Immigration and labor department officials had developed and implemented victim identification guidelines to identify trafficking victims, which was an improvement from the last reporting period when there were no detailed guidelines in operation. The national anti-trafficking action plan provides guidelines for the referral of victims to appropriate shelter and services, but those guidelines continued to lack sufficient detail. The government had mechanisms to assist in the repatriation of victims, and the government repatriated one victim. The government did not fund any trafficking-specific assistance programs, but its domestic violence shelter could accommodate adult women and child trafficking victims. There were three faith-based NGOs that could house children subjected to trafficking; these NGOs received a small amount of government support. Some shelters had policies prohibiting residents from leaving at will. The government did not have the capacity to provide psychological care. The anti-trafficking law provided foreign victims with the possibility of temporary and permanent residence permits. Foreign victims who remain in country are allowed to work. There were provisions for witness protection programs and facilities for the victims to testify via video. There were no reports the government penalized trafficking victims for unlawful acts committed as a direct result of being subjected to human trafficking. Victims could obtain restitution via civil suits from traffickers, however, there were no reported cases of restitution during the reporting period.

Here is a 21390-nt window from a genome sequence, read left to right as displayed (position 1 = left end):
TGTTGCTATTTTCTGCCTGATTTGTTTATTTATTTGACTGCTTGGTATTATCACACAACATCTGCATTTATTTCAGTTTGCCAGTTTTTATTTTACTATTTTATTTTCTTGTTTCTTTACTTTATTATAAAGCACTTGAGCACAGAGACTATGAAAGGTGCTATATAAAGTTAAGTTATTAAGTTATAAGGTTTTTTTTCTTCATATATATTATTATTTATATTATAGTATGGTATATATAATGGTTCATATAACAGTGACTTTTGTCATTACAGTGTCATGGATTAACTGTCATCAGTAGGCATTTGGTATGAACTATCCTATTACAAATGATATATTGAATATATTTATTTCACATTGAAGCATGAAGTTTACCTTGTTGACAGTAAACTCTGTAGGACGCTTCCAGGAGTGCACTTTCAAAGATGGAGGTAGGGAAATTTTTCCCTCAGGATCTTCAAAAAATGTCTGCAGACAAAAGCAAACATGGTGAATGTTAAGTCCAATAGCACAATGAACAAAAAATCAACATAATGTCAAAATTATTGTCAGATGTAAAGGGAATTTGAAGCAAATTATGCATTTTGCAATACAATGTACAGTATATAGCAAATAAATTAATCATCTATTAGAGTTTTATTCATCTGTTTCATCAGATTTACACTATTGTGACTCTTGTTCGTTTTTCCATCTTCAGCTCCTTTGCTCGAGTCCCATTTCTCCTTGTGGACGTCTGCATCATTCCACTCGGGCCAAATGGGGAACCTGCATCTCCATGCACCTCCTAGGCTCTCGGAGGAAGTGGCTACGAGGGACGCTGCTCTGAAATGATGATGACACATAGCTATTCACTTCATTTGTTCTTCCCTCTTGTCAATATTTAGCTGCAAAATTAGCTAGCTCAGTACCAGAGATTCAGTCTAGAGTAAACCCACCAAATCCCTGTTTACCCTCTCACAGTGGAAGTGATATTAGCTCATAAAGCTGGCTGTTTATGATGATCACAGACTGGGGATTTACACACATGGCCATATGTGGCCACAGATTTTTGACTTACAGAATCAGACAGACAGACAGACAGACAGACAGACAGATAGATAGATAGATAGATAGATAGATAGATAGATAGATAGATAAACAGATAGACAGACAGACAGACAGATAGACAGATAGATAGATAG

The government maintained efforts to prevent trafficking. The government launched an anti-trafficking awareness campaign for 454 students and 44 teachers at primary and secondary schools; this is a decrease from 1,496 students and 113 teachers in 2015, but overall remains at a high level compared to previous reporting periods. The government conducted sensitization campaigns on human trafficking for the public via civil society groups, communities, summer camps (reaching 306 children), radio, churches, and television. The anti-trafficking unit increased surveillance at the airport in attempts to detect transnational human trafficking. The government instituted training for and reached over 90 percent of its diplomatic and consular staff at its overseas missions on matters related to human trafficking. With EU funding, the government commissioned a baseline assessment report from an independent consultant to assess its anti-trafficking efforts. The report recommended more specific articulation of the tasks and responsibilities among relevant government ministries, NGOs, and service providers, and timelines for actions under the national action plan for effective implementation, as well as more public awareness campaigns developed and targeted to specific audiences. The assessment recommended training and reinforcement of training to relevant government officials and NGOs in the definitions and indicators of trafficking (particularly related to forced prostitution of adults and child sex trafficking) and victim-centered investigations. The government monitored its anti-trafficking efforts through quarterly and annual reports, submitted to its national taskforce on trafficking and to the minister of national security. The annual report is submitted to the House of Assembly and made available to the public. The government made modest efforts to reduce the demand for commercial sex acts or forced labor, by conducting public awareness campaigns on these issues.